ISTANBUL (AFP) - Turkish riot police on Saturday (March 5) fired plastic bullets and tear gas to disperse protesters who gathered outside an opposition newspaper the day after it was seized by authorities in a violent raid.
"Free press cannot be silenced," a group of demonstrators shouted outside the Istanbul premises of the Zaman daily, which is staunchly opposed to President Recep Tayyip Erdogan.
Police used large amounts of tear gas, water cannon and plastic bullets to disperse a crowd of around 500 protesters, an AFP photographer at the scene reported.
Before midnight local time on Friday, police had also fired tear gas and water cannon to move away a hundreds-strong crowd that had formed outside the newspaper following a court order placing the media business under administration.
Turkey's top-selling Zaman newspaper, closely linked to Mr Erdogan's arch-foe, the US-based preacher Fethullah Gulen, was ordered into administration by the court on the request of Istanbul prosecutors, local media reported.
The swoop against the paper caused immediate concern in Washington and Brussels over declining media freedoms in Turkey, a key EU ally.
It came ahead of a visit by Prime Minister Ahmet Davutoglu to Brussels on Monday (March 7) for a crucial summit meeting with EU leaders.
Zaman newspaper published a defiant edition on Saturday warning of the "darkest days" in the history of the press.
"The Constitution is suspended," the newspaper said on its front page in large font on a black background.
"Yesterday (Friday) was one of the darkest days in the history of press," it added.
The newspaper, with an estimated circulation of 650,000, went to print earlier than usual on Friday evening, one of its journalists told AFP.
The number of its pages was reduced to 16 from 24 and it was printed before the police raid shortly before midnight local time on Friday.
A team of police arrived with Turkish-made TOMA water cannon trucks and advanced military-style towards the waiting supporters, firing freezing water directly at them.
Using bolt-cutters to unlock the iron gate in front of the building, dozens of police officers then marched into the premises to seize the headquarters and formally place it under administration, pushing aside anyone who stood in their way, media images showed.
Once the building was cleared, the court-appointed administrators - lawyers Tahsin Kaplan and Metin Ilhan and writer Sezai Sengonul - were bussed inside the complex to begin their work, local media reported.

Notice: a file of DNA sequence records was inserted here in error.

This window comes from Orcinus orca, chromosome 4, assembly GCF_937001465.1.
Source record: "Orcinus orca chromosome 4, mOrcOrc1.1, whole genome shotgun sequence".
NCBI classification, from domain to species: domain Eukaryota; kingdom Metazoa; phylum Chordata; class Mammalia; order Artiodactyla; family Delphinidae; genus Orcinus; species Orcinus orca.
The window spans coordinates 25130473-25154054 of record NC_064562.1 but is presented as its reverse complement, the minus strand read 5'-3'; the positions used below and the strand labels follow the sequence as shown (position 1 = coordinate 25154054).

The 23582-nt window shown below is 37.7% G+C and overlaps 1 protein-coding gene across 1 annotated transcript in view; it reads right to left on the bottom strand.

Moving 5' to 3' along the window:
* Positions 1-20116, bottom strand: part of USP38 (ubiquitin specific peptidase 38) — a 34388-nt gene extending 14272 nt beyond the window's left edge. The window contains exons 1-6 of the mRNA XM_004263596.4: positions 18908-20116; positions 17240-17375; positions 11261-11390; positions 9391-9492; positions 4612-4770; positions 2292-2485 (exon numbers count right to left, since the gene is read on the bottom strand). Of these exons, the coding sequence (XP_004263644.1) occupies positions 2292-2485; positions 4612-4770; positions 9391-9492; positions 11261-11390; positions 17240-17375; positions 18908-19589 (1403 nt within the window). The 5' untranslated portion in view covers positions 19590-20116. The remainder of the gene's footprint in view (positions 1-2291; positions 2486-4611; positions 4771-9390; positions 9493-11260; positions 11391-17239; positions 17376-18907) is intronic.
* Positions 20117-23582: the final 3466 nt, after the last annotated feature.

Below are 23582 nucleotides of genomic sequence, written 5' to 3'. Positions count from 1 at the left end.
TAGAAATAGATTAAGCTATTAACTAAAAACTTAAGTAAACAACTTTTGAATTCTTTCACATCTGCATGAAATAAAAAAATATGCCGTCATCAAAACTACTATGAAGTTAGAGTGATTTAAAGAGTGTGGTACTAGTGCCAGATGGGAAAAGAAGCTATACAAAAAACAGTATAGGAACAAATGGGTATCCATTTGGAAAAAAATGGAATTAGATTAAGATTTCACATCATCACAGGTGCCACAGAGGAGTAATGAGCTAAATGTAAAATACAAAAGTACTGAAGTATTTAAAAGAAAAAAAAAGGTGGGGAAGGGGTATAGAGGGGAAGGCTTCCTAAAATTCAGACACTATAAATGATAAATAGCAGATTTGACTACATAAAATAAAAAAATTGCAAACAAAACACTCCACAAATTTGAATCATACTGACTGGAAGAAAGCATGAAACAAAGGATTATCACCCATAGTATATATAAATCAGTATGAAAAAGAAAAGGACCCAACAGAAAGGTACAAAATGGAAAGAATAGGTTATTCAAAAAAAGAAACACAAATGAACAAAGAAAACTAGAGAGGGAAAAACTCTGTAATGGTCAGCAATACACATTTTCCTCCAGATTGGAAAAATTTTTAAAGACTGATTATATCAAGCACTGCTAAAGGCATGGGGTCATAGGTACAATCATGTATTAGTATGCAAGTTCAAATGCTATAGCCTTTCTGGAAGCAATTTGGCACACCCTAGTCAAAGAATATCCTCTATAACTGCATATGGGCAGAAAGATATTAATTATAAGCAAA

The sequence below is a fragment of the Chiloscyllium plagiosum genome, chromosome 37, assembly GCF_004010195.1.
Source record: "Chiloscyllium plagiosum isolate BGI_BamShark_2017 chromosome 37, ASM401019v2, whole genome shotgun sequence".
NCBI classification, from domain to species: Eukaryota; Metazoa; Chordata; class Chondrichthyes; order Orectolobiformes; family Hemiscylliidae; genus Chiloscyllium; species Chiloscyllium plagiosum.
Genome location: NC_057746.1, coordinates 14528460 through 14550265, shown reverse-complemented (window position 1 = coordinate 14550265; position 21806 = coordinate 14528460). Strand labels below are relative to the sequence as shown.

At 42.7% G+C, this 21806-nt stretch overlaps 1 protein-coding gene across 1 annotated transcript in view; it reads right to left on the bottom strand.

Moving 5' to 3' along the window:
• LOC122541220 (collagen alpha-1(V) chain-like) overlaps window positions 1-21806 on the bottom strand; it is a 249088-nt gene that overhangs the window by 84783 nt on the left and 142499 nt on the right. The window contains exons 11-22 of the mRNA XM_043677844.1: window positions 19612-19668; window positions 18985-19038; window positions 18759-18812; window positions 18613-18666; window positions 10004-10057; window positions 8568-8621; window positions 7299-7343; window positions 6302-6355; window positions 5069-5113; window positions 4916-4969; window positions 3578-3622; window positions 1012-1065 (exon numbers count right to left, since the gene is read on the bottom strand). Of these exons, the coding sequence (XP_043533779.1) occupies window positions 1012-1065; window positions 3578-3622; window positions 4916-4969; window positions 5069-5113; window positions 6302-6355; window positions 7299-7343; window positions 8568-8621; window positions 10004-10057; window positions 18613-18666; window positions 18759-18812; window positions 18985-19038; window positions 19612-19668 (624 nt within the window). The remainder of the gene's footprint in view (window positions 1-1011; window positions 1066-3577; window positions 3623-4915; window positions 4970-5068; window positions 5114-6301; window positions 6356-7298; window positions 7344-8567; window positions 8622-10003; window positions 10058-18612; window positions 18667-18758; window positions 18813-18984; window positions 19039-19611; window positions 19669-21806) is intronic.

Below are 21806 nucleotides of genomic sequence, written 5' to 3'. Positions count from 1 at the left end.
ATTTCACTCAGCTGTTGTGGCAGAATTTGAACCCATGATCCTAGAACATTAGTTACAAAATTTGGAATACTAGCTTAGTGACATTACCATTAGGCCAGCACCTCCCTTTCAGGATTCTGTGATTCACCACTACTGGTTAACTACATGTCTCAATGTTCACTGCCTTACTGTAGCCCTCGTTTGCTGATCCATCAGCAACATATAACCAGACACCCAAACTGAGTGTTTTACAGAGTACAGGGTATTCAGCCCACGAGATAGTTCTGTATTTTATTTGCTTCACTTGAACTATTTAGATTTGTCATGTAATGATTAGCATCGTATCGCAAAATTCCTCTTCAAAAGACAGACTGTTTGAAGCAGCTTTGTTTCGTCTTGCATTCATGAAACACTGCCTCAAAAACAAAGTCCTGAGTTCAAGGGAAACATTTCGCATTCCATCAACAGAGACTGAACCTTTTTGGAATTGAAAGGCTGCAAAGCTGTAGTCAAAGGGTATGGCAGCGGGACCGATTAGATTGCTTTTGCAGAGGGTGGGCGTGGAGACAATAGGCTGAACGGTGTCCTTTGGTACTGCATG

EU enlargement commissioner Johannes Hahn said he was "extremely worried" by the move "which jeopardises progress" made by Turkey in other areas.
He warned on Twitter that Turkey, which is a long-standing candidate to join the European Union, needs to "respect the freedom of the media" and rights were "not negotiable".
The United States said the court order was "the latest in a series of troubling judicial and law enforcement actions taken by the Turkish government targeting media outlets and others critical of it."
"We urge Turkish authorities to ensure their actions uphold the universal democratic values enshrined in their own constitution, including freedom of speech and especially freedom of the press," State Department spokesman John Kirby said.
Ankara accuses Mr Gulen of running what it calls the Fethullahci Terror Organisation/Parallel State Structure (FeTO/PDY) and seeking to overthrow the legitimate Turkish authorities.
Local media said the court order was issued on the grounds that Zaman supported the activities of this "terror organisation".
Mr Gulen has been based in the United States since 1999 when he fled charges against him laid by the former secular authorities.
Despite living outside of Turkey, Mr Gulen has built up huge influence in the country through allies in the police and judiciary, media and financial interests and a vast network of cramming schools.
There have been numerous legal crackdowns on structures linked to the group and on Friday, Turkish police arrested four executives of one of the country's largest conglomerates, accusing them of financing Mr Gulen.
The effective seizure of the newspaper by the state added to concerns over freedom of expression in Turkey under Mr Erdogan's rule.
The daily Cumhuriyet newspaper's editor-in-chief Can Dundar and Ankara bureau chief Erdem Gul were released on an order from Turkey's top court last week after three months in jail on charges of publishing state secrets.
But they still face trial on March 25.
Meanwhile almost 2,000 journalists, bloggers and ordinary citizens, including high school students, have found themselves prosecuted on accusations of insulting Erdogan.